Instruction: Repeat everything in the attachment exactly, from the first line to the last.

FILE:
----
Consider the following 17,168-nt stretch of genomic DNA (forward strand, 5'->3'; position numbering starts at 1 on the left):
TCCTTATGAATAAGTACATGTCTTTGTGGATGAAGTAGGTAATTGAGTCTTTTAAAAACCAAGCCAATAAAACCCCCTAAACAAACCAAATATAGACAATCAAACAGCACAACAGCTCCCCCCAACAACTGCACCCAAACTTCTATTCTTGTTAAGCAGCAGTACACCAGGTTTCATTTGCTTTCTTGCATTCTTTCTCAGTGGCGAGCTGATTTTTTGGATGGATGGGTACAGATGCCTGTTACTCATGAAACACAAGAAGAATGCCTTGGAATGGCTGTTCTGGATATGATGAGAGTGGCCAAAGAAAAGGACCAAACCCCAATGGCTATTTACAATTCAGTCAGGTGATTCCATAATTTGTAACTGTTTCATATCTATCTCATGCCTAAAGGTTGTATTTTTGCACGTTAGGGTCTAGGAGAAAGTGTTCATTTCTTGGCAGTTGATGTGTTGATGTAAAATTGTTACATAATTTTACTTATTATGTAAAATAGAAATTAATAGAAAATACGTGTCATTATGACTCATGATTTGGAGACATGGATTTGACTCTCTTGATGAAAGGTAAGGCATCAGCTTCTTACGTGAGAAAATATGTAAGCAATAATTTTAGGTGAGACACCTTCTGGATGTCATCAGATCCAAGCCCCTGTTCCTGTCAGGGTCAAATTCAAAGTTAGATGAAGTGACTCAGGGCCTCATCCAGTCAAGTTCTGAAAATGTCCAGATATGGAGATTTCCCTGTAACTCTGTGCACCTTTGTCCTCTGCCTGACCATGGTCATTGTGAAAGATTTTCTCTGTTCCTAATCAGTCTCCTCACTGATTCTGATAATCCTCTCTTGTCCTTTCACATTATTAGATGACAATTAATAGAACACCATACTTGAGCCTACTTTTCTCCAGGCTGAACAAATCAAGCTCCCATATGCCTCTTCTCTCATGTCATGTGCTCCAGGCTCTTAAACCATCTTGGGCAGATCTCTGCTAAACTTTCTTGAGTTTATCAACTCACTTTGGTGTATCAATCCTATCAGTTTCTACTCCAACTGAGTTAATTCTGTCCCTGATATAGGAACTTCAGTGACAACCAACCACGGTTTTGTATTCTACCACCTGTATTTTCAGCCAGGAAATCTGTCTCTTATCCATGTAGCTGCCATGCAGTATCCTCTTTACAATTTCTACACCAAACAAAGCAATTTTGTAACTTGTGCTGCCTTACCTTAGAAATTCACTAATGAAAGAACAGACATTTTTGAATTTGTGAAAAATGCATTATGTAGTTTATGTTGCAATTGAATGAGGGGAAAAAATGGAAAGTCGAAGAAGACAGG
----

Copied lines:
Consider the following 17,168-nt stretch of genomic DNA (forward strand, 5'->3'; position numbering starts at 1 on the left):
TCCTTATGAATAAGTACATGTCTTTGTGGATGAAGTAGGTAATTGAGTCTTTTAAAAACCAAGCCAATAAAACCCCCTAAACAAACCAAATATAGACAATCAAACAGCACAACAGCTCCCCCCAACAACTGCACCCAAACTTCTATTCTTGTTAAGCAGCAGTACACCAGGTTTCATTTGCTTTCTTGCATTCTTTCTCAGTGGCGAGCTGATTTTTTGGATGGATGGGTACAGATGCCTGTTACTCATGAAACACAAGAAGAATGCCTTGGAATGGCTGTTCTGGATATGATGAGAGTGGCCAAAGAAAAGGACCAAACCCCAATGGCTATTTACAATTCAGTCAGGTGATTCCATAATTTGTAACTGTTTCATATCTATCTCATGCCTAAAGGTTGTATTTTTGCACGTTAGGGTCTAGGAGAAAGTGTTCATTTCTTGGCAGTTGATGTGTTGATGTAAAATTGTTACATAATTTTACTTATTATGTAAAATAGAAATTAATAGAAAATACGTGTCATTATGACTCATGATTTGGAGACATGGATTTGACTCTCTTGATGAAAGGTAAGGCATCAGCTTCTTACGTGAGAAAATATGTAAGCAATAATTTTAGGTGAGACACCTTCTGGATGTCATCAGATCCAAGCCCCTGTTCCTGTCAGGGTCAAATTCAAAGTTAGATGAAGTGACTCAGGGCCTCATCCAGTCAAGTTCTGAAAATGTCCAGATATGGAGATTTCCCTGTAACTCTGTGCACCTTTGTCCTCTGCCTGACCATGGTCATTGTGAAAGATTTTCTCTGTTCCTAATCAGTCTCCTCACTGATTCTGATAATCCTCTCTTGTCCTTTCACATTATTAGATGACAATTAATAGAACACCATACTTGAGCCTACTTTTCTCCAGGCTGAACAAATCAAGCTCCCATATGCCTCTTCTCTCATGTCATGTGCTCCAGGCTCTTAAACCATCTTGGGCAGATCTCTGCTAAACTTTCTTGAGTTTATCAACTCACTTTGGTGTATCAATCCTATCAGTTTCTACTCCAACTGAGTTAATTCTGTCCCTGATATAGGAACTTCAGTGACAACCAACCACGGTTTTGTATTCTACCACCTGTATTTTCAGCCAGGAAATCTGTCTCTTATCCATGTAGCTGCCATGCAGTATCCTCTTTACAATTTCTACACCAAACAAAGCAATTTTGTAACTTGTGCTGCCTTACCTTAGAAATTCACTAATGAAAGAACAGACATTTTTGAATTTGTGAAAAATGCATTATGTAGTTTATGTTGCAATTGAATGAGGGGAAAAAATGGAAAGTCGAAGAAGACAGG